It’s the last day of our West Coast road trip and we are driving through San Francisco searching for a guitar workshop in what looks like a sleepy residential neighbourhood. Chris is looking a little puzzled “Are you sure this is the right place?”, our GPS hasn’t been wrong yet but i’m starting to wonder the same.
We park up and decide to continue our search amongst the pastel coloured houses on foot . “How did you hear about Prisma?” Chris asks as we turn another corner. I don’t remember when or where I heard about Nick Pourfard and Prisma Guitars. I can’t recall if it was a recommendation from a friend of a friend, an article in a magazine or just serendipity while browsing through Instagram. What I’m sure of is that we couldn’t head back to Manchester without meeting the founder of a company that thought of recycling used skateboards into beautifully crafted objects.
Out of the corner of my eye I spot three large brightly painted concrete bollards framing an unassuming wooden house. We learn later that these seemingly random artistic flourishes are typical of Nick and his approach to art, design and experimentation. As we cross the road and head over to the front door, Nick approaches us holding a sandwich bag. “Do you mind if I eating during the interview?” he asks and proceeds to casually set up some chairs in front of his garage workshop.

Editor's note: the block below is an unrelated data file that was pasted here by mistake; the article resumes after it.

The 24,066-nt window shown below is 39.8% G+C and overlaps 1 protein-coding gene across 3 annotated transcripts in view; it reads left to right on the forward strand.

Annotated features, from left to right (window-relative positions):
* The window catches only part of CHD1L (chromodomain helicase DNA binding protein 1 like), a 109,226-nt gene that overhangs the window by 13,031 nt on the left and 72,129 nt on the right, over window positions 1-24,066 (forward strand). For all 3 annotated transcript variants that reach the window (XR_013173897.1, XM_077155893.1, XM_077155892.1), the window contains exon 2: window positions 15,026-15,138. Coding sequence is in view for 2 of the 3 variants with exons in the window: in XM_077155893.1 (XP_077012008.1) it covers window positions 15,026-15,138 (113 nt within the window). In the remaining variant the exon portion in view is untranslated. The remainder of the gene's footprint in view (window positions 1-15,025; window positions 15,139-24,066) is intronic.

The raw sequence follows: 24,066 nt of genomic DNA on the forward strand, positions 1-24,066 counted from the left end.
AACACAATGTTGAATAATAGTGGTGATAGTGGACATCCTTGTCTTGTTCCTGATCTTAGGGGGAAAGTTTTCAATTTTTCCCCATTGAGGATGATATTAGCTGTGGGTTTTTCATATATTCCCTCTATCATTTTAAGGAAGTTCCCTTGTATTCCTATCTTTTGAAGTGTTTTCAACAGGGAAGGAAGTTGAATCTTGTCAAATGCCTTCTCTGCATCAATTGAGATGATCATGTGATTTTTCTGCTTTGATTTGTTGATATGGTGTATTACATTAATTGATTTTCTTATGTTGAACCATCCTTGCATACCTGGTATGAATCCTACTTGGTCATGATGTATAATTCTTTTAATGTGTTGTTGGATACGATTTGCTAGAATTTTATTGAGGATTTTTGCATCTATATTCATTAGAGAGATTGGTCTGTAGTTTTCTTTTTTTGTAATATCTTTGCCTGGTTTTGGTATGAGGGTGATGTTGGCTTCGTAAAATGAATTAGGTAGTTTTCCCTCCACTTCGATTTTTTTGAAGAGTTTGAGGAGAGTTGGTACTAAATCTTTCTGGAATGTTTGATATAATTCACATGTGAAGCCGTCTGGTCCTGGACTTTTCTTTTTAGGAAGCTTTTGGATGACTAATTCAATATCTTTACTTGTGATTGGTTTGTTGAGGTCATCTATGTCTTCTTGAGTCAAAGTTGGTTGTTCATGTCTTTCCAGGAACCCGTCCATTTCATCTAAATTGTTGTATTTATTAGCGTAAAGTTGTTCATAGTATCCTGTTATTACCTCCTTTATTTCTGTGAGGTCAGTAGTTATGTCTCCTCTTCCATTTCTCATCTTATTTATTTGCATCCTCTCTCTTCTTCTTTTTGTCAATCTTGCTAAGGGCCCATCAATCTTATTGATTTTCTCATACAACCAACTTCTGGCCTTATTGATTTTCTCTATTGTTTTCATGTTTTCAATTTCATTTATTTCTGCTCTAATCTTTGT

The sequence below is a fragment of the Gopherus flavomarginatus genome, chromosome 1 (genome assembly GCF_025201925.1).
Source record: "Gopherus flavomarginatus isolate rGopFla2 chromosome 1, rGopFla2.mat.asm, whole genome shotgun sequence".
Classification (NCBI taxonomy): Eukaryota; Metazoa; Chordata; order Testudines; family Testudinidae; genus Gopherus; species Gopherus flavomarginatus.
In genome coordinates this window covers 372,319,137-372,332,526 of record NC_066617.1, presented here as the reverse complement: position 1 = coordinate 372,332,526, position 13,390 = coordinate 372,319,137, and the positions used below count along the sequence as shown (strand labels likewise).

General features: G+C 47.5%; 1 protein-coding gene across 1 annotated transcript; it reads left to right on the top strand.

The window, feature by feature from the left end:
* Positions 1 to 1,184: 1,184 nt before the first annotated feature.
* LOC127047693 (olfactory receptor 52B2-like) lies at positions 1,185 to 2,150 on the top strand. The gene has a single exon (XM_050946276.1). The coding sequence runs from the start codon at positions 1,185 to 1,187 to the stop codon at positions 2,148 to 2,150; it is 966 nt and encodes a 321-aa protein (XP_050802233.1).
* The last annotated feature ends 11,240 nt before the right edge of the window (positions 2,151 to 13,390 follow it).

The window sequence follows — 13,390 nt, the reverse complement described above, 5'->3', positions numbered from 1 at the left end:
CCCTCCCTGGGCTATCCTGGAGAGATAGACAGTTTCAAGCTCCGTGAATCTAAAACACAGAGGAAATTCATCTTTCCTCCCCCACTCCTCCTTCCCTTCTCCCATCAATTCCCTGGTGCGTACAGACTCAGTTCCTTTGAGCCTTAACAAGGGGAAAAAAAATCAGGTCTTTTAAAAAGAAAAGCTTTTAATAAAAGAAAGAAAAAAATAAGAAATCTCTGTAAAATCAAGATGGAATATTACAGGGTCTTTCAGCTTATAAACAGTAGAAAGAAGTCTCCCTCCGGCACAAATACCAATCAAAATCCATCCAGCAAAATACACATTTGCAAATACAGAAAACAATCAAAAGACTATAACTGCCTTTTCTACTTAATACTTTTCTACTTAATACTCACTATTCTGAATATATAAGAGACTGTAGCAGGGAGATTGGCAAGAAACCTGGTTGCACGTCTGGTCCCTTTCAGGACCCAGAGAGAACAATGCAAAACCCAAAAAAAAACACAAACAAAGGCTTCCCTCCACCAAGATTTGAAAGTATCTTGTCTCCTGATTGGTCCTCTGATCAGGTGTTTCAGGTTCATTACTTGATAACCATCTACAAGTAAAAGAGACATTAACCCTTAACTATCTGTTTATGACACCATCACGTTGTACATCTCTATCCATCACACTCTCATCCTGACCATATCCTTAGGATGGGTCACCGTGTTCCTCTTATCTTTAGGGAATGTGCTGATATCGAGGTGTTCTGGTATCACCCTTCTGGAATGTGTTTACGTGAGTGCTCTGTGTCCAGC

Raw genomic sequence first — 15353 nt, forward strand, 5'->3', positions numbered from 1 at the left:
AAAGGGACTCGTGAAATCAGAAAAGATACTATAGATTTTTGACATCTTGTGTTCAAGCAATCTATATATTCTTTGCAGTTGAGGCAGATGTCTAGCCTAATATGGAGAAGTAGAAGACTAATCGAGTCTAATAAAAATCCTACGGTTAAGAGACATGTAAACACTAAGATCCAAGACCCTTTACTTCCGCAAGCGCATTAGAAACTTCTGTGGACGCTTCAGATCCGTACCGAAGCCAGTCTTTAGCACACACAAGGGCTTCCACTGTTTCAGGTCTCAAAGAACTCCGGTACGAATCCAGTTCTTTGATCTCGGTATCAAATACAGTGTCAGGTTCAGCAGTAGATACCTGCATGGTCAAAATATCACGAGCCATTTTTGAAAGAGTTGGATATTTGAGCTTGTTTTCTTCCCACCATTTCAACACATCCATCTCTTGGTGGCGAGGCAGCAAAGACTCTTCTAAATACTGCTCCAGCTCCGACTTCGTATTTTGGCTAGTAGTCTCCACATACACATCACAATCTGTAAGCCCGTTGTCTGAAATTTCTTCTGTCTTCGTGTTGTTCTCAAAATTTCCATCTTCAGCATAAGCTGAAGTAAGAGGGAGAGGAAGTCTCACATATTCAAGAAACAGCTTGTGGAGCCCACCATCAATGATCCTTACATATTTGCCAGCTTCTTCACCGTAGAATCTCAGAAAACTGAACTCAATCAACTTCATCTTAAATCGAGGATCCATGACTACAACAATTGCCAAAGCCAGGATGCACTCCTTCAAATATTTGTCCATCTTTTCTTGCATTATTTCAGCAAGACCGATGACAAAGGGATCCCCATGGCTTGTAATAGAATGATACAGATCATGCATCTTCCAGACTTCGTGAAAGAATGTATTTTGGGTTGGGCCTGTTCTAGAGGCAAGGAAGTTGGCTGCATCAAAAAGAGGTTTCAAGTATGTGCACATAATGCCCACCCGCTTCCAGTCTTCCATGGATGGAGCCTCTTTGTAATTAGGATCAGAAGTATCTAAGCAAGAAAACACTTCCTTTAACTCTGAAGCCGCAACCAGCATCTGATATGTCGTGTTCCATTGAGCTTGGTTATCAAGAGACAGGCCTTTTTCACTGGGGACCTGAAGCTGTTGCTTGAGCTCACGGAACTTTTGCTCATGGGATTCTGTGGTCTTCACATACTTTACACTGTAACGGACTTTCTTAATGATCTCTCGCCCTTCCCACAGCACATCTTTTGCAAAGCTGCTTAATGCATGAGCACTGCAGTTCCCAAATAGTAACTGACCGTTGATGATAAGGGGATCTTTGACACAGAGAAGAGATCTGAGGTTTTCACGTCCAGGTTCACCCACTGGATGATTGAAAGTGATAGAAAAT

Nick didn’t grow up in an uniquely artistic family or was privy to a deeply creative education that you would expect from such an inspiring and driven person. The story of Prisma Guitars starts from a painful skating accident where Nick shattered his ankle and couldn’t walk for a long time “I remember sayin’ something like. One more try!" he says with a smile "When that happened I couldn’t walk for six months, never mind skate. All I did every single day was skate. So it was like. What will I do now? And I kind of, for some reason, I thought making stuff would be fun”.
It’s interesting how Nick started: buying second hand tools, watching youtube videos and researching materials with the only purpose of learning the processes and personally using his creations. There was never the idea of starting a company “I didn’t have any money to spend on wood. So I thought skateboards would be really cool. I didn’t know how to do it but it’s a free material and I thought if I mess up I haven't spent a lot of money” He explains “It wasn’t until four or five years later when I started the brand because first I didn’t feel comfortable selling...